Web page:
The command 0 select inbox opens the incoming mail folder. The above example shows a typical successful response from the Courier IMAP server. The actual responses from different IMAP servers vary slight, the above is a general example. An obvious error message from the Courier IMAP server in response to this command indicates a corrupt mailbox. The most common reason is that the mailbox's system uid and gid is wrong and does not match the login ID's record in courier-authlib

Obtaining a list of all mail folders

One last thing to check is to retrieve the list of existing IMAP folders:

...
0 LIST "" "*"
* LIST (\Unmarked \HasChildren) "." "INBOX"
* LIST (\HasChildren) "." "INBOX.Sent"
* LIST (\HasNoChildren) "." "INBOX.Drafts"
...
0 OK LIST completed

The command 0 LIST "" "*" retrieves the list of all folder names. The actual response to the command, of course, varies with different servers.

The Courier IMAP server places virtual shared folders in a separate namespace. This LIST command will not show virtual shared folders. A slightly different command is required:

...
0 LIST "" "#shared.*"
* LIST (\HasNoChildren) "." "#shared.postmaster.Calendar"
* LIST (\Noselect \HasChildren) "." "#shared.postmaster"
0 OK LIST completed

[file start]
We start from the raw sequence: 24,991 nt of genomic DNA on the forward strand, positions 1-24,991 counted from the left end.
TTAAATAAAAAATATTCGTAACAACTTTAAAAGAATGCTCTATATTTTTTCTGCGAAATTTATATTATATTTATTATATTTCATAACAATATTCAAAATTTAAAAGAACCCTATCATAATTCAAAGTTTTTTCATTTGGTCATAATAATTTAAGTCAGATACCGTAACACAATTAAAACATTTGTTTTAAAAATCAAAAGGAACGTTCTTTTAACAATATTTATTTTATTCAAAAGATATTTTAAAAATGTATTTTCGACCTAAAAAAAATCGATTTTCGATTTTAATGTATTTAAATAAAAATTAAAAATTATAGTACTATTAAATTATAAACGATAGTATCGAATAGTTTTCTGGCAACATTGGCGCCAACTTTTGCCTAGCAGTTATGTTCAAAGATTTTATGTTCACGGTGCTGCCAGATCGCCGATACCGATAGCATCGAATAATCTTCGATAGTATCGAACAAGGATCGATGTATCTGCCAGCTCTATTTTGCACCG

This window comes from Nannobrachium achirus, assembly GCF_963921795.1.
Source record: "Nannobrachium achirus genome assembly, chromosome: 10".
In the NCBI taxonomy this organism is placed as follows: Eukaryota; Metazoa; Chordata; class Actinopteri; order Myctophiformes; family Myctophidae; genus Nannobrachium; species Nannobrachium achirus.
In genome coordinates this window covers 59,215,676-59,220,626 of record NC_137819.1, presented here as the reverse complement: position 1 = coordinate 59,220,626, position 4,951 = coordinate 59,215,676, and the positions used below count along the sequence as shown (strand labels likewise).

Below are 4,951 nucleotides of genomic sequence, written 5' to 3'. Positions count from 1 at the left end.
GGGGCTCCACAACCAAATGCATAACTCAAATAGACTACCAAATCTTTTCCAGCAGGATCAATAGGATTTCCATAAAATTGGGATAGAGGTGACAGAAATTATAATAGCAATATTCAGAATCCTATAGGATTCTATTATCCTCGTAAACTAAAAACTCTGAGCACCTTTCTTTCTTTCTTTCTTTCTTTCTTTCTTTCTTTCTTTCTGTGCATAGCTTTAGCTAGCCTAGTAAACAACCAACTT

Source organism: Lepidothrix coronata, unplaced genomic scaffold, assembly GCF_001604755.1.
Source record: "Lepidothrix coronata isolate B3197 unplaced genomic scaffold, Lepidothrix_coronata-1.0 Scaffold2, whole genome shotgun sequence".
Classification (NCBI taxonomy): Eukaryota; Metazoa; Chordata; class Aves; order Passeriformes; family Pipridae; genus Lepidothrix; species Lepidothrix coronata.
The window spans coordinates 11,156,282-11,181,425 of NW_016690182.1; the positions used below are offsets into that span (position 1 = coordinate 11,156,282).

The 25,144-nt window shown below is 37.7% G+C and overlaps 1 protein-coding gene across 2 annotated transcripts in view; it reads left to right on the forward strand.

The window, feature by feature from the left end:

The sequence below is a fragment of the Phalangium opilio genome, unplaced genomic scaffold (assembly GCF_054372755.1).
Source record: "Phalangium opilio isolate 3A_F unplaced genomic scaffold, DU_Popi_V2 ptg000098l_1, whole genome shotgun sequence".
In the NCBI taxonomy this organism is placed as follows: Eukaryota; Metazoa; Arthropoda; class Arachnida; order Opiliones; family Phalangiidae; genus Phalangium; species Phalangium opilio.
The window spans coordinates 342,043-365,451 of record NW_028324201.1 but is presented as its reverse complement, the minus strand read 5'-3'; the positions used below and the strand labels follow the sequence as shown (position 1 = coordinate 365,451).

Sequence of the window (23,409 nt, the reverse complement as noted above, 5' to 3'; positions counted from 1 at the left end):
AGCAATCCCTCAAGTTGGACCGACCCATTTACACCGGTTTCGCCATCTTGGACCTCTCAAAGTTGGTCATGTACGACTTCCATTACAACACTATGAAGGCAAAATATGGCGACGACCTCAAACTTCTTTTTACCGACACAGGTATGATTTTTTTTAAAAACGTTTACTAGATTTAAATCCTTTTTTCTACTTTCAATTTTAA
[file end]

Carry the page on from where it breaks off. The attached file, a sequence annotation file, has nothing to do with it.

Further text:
The command 0 LIST "" "#shared.*" retrieves the names of folders in the #shared namespace. Use this command to check if virtual shared folders are properly set up and which ones are visible to the login ID. Setting up the Courier IMAP server virtual shared folders is a somewhat complicated process. Running this command shows which virtual shared folders are accessible. If no actual #shared folders appear in response to this command, it means that no virtual shared folders are accessible by this login ID.

Conclusion

If the above commands produce the expected responses from the IMAP server, that indicates that the IMAP server's major functions are properly working. Any problems with IMAP mail reader is probably due to a configuration issue with the mail reader, and the IMAP mail reader's forums or newsgroups will probably be the best place to ask for assistance with properly configuring the software.